It's time for the 3Day Novel contest again and I will once again join the insanity with a horde of other insane people. For a long, zombiefied weekend retreat into madness that is my writing career.

I love it. This year, I am terrified of it.

I am so unprepared for the weekend, it's not even funny. Getting out of debt, a child entering preschool, another child with a crazy, weird immune system, and the impending doom of the Tough Mudder NEXT weekend all converging to drive the contest cowering into a corner. My muse is shot, drawn, and quartered. My meal plan - isn't. I have no idea what I'm writing - which honestly isn't a first for me in this contest. Least of my worries really.

I'm strangely calm about this whole thing too. Whatever happens, happens. I will be writing this weekend, no matter what. Don't have a muse, a plot, or even a main character sketched out...

Could be worse really.

In which slow writing becomes a movement

I've just recently discovered Cathy Yardley's blog - Rock Your Writing: Selling A Lot Without Selling Out. Her latest post was inspiring and convicting - with a little dash of humor.

I've been impatient all my life. The plight of many redblooded human beings is their blatant disregard for time. More specifically, the redeeming of said time.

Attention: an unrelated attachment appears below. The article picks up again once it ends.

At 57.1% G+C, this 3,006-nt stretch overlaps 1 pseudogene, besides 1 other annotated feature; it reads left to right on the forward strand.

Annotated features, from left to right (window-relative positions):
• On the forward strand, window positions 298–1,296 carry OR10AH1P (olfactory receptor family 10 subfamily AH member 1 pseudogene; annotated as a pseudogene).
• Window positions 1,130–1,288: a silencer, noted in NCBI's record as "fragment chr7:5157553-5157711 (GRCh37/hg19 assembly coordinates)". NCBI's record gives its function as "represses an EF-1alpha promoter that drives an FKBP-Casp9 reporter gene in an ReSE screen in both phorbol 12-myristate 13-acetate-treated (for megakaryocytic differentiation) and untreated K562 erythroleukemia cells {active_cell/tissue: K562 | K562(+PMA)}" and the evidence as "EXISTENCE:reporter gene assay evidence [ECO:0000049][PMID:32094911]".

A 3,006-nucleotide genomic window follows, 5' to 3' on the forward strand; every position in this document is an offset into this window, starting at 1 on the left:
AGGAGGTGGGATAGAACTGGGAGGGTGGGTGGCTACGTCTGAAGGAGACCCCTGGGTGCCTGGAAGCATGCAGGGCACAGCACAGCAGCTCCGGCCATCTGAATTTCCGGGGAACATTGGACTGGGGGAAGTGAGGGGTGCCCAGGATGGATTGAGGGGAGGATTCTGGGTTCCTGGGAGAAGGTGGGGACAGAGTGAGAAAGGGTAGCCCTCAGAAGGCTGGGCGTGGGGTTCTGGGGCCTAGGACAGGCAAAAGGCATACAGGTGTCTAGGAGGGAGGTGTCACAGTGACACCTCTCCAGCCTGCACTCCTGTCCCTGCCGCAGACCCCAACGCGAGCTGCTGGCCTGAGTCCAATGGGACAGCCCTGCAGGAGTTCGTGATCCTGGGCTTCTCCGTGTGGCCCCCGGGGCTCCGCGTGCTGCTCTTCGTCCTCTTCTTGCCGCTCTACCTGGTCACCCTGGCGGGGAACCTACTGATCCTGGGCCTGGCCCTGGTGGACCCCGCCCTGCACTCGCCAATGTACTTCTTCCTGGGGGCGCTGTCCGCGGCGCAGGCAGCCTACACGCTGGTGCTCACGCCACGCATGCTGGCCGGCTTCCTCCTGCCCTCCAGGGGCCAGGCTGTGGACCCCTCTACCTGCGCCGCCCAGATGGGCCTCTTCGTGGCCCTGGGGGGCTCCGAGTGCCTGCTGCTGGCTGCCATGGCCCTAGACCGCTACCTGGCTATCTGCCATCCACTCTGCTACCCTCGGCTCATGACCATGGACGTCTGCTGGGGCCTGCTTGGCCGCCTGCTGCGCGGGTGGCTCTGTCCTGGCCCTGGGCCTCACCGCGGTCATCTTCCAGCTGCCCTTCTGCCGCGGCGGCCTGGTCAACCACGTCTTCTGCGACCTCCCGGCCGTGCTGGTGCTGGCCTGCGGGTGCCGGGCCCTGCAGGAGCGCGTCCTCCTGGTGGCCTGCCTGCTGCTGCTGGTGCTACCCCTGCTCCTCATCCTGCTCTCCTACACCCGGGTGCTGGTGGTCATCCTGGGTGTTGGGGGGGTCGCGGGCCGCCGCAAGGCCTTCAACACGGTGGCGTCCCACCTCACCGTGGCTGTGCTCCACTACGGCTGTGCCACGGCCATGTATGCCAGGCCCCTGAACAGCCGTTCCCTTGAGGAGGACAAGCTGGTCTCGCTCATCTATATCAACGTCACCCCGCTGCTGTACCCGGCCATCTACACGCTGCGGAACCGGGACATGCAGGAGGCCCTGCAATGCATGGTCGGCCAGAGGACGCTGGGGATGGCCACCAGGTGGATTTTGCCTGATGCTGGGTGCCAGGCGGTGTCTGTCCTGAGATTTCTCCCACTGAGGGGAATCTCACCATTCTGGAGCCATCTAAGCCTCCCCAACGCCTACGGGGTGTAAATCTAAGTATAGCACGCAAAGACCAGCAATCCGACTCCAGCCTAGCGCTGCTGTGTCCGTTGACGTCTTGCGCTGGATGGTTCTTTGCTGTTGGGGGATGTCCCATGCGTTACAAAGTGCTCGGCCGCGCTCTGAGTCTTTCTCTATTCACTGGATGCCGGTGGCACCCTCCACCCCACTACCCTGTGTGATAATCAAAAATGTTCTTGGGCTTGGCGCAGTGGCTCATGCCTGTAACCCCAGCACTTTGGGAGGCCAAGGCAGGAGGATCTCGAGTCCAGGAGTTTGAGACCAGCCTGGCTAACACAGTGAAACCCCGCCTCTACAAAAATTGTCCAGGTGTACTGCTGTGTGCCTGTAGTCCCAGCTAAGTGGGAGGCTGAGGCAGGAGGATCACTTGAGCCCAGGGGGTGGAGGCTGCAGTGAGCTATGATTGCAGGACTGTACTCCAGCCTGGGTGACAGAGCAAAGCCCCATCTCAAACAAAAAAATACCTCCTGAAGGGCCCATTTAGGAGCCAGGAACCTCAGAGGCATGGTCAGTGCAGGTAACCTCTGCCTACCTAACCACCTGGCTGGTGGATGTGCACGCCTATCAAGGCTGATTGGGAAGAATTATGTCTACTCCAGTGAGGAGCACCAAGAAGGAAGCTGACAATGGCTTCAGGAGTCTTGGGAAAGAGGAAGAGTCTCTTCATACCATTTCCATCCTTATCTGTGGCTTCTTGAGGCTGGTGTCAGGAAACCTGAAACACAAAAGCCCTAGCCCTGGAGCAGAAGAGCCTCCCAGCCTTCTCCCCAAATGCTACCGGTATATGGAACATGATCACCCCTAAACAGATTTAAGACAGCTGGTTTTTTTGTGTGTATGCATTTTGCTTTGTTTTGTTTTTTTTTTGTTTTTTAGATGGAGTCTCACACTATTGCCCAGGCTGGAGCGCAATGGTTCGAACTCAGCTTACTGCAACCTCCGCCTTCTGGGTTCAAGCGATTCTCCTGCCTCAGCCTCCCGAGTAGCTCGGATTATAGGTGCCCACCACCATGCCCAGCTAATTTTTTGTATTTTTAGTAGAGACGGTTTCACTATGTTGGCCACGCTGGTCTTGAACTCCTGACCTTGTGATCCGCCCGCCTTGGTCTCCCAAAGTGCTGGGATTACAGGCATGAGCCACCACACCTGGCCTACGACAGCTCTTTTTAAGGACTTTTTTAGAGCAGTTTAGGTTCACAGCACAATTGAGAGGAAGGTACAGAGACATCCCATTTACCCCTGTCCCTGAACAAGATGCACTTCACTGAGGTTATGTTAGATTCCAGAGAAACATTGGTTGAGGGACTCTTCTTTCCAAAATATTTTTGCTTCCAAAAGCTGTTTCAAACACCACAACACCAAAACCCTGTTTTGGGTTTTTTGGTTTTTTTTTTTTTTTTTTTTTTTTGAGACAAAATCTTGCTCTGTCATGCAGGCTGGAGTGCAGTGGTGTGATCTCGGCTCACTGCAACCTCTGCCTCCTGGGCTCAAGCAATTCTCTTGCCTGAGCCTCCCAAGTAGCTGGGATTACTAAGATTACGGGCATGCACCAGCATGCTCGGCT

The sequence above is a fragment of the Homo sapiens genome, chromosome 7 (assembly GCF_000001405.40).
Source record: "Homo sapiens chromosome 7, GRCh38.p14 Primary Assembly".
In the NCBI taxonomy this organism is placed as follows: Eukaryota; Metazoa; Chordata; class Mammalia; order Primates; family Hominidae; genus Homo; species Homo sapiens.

I am a time waster and not proud to admit it. I procrastinate on all the important things in life, like family and time with God and yes, cleaning my house. When it comes to wanting time to work for me without any sacrifice or compromise on my part, I forget that my clock calls the shots.

I'm never going to get a book published if I don't write it.

Okay, already wrote several manuscripts.


I'm never going to get an agent to look at it if I don't edit it.

Editing is difficult, impossible, and overwhelming. I did the best I could.


I'm never going to put the finishing touches on my manuscript if my editor doesn't return it to me with her comments and critique.

Yeah, that half-adzed job I did on the self-editing before I sent it off to my editor? She's trying to actually get it into a working, publishable material. Not a dime store novelists short-lived dream to write the next best erotic fiction.